What the heck is going on in Arizona?

What is going on in the governor's race in Arizona?  The media have called it for Katie Hobbs, after the Nov. 14 Monday night "drop," supposedly raising the total counted to 99% of the expected final total.  According to NBC News, the remaining uncounted vote total is estimated to be 25,494, far above the margin of 16,644 that we are told separates Hobbs from Kari Lake.  It's reasonable to assume that there are areas where Lake won with 75%, and these would be the uncounted areas, where it's possible that corrupt election officials might be holding back and delaying, or "curing," votes.  So calling the race does not make sense, if you were to suspend disbelief and assume that the vote-counting is honest.  But of course we know that those who call the races are politically biased.

It's interesting to compare the statewide uncounted votes with those in Maricopa County, which is expected to have 60% of the statewide total of votes, but the county has counted only 95% of the expected vote total.  In Maricopa, NBC News is saying that Hobbs is ahead by  37,501 votes, but the number of uncounted votes in the county is 80,911.  It's strange that there are more uncounted votes in Maricopa than in the whole state.  And just as in the statewide figures, these county figures would allow for a reasonable person to question where the remaining votes are.  Are they in the heavily Lake areas?  Pollster Richard Barris claimed last week, during the drip-drip-drip theater of daily "drops," that the uncounted areas were 70% or higher Lake areas.  Whatever happened to the returns from those Lake areas?

Where the heck are the remaining 5% of votes in Maricopa?  I'd like to know, since I understand that we still haven't gotten any big 70%+ Lake dumps as we were promised by Barris, and we still have 80,911 votes to count in the county.  Lake got a disappointing 51.8% of the Saturday-night (11/12) dump.  We were told to wait for the next one, but the next one, on Sunday night, gave Lake a slightly higher but disappointing 54.6%.  At that point, we had chewed up 93.3% of the total expected county vote.  Not much rope left.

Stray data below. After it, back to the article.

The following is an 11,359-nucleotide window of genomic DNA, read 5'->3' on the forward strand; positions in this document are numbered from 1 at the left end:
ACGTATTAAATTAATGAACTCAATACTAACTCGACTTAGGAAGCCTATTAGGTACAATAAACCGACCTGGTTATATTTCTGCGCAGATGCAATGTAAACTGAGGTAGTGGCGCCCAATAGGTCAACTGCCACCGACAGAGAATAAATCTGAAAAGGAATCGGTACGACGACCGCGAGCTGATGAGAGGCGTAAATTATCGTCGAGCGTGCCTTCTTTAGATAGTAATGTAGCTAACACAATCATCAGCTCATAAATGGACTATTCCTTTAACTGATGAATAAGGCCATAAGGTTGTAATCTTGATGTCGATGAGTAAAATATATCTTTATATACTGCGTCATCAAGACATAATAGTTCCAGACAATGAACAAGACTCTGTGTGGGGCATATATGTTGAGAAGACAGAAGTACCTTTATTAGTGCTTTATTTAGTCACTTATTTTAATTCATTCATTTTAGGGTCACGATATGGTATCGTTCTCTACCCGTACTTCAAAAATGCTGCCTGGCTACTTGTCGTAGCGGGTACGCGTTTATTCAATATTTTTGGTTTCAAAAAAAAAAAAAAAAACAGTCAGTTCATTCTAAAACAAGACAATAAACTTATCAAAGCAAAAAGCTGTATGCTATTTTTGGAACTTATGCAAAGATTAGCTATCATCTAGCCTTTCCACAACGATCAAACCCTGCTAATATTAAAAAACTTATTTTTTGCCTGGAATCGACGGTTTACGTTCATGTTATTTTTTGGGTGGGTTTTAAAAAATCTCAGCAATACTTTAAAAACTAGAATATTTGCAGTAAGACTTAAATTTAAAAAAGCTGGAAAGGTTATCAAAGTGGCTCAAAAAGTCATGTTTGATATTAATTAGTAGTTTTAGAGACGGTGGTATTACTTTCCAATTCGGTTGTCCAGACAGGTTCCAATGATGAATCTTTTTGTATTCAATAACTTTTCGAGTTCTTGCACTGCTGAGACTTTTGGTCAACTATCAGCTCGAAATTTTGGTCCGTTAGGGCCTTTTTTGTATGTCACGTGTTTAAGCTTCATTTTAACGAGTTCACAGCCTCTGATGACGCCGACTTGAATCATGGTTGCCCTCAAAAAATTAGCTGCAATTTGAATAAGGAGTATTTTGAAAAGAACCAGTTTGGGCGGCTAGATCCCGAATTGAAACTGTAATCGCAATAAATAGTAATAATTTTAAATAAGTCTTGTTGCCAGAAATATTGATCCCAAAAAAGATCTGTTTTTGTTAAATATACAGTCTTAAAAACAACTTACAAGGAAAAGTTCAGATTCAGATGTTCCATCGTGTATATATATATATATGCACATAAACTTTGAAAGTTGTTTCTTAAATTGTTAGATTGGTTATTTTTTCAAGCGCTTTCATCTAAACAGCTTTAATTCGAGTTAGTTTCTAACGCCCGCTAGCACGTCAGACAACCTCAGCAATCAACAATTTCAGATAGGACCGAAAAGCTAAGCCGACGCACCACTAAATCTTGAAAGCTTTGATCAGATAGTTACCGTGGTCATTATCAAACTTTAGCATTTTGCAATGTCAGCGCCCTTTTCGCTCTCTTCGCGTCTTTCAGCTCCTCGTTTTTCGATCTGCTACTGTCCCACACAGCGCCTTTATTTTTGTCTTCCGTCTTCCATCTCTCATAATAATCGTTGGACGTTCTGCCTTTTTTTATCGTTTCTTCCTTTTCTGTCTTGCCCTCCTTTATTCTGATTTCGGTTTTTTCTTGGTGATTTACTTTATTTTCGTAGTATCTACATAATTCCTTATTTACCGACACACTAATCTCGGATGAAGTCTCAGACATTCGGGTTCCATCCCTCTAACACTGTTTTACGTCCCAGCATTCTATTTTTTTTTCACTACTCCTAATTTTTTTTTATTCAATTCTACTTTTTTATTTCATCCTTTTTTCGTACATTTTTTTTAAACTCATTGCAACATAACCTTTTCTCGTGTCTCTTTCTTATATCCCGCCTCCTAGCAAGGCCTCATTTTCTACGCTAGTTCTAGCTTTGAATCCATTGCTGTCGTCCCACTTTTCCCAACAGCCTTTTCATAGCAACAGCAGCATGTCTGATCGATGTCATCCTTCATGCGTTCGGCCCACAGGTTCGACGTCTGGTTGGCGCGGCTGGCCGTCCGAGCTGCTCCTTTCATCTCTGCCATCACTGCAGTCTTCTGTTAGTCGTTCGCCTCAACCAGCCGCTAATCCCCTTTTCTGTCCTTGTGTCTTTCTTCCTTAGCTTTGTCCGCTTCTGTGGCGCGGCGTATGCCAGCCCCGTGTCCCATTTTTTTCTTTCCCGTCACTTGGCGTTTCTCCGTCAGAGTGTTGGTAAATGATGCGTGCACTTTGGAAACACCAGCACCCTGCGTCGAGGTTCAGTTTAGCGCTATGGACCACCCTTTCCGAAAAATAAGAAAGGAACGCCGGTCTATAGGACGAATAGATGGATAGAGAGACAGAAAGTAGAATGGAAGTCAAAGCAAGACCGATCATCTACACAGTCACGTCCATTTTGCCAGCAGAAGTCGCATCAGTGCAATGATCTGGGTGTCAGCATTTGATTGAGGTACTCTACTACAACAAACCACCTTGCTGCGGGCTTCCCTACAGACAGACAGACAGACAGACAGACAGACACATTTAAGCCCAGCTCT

The Monday-night drop was the plunging of the long knife.  That drop gave Lake a whopping 56.7% of the newly "counted" votes, but still a far cry from what was needed.  So NBC and other outlets called the race against Lake, and everyone went home.  Since Monday, the figures have hardly changed.  I guess there's no need to continue counting when all you need to do is run a headline saying the election-denier who spouts Trump lies lost.

I worry that the same people who count votes and call winners are keeping the books at my bank, testing my blood, inspecting my car, capping my teeth, billing me for municipal water and sewage, running the Federal Reserve, and calculating the balance due on my Chevy Malibu.  Paper ballots sound good, but election officials could easily produce fraudulent ballots.  Iowa-style caucuses may sound attractive, but in my experience in Iowa in the 2000 cycle, it was a corrupt horror show of migrant workers "caucusing" and officious campaign workers ramrodding through the system incorrect vote calculations.

Perhaps we could turn voting over to the state legislators.  That may generate more interest in statewide elections.  As we plumb the depths of election fraud, I would like to salute Kari Lake for not conceding a race that has not been completed.  She deserves our support.

Image: Kari Lake.  Credit: Gage Skidmore via Flickr, CC BY-SA 2.0.

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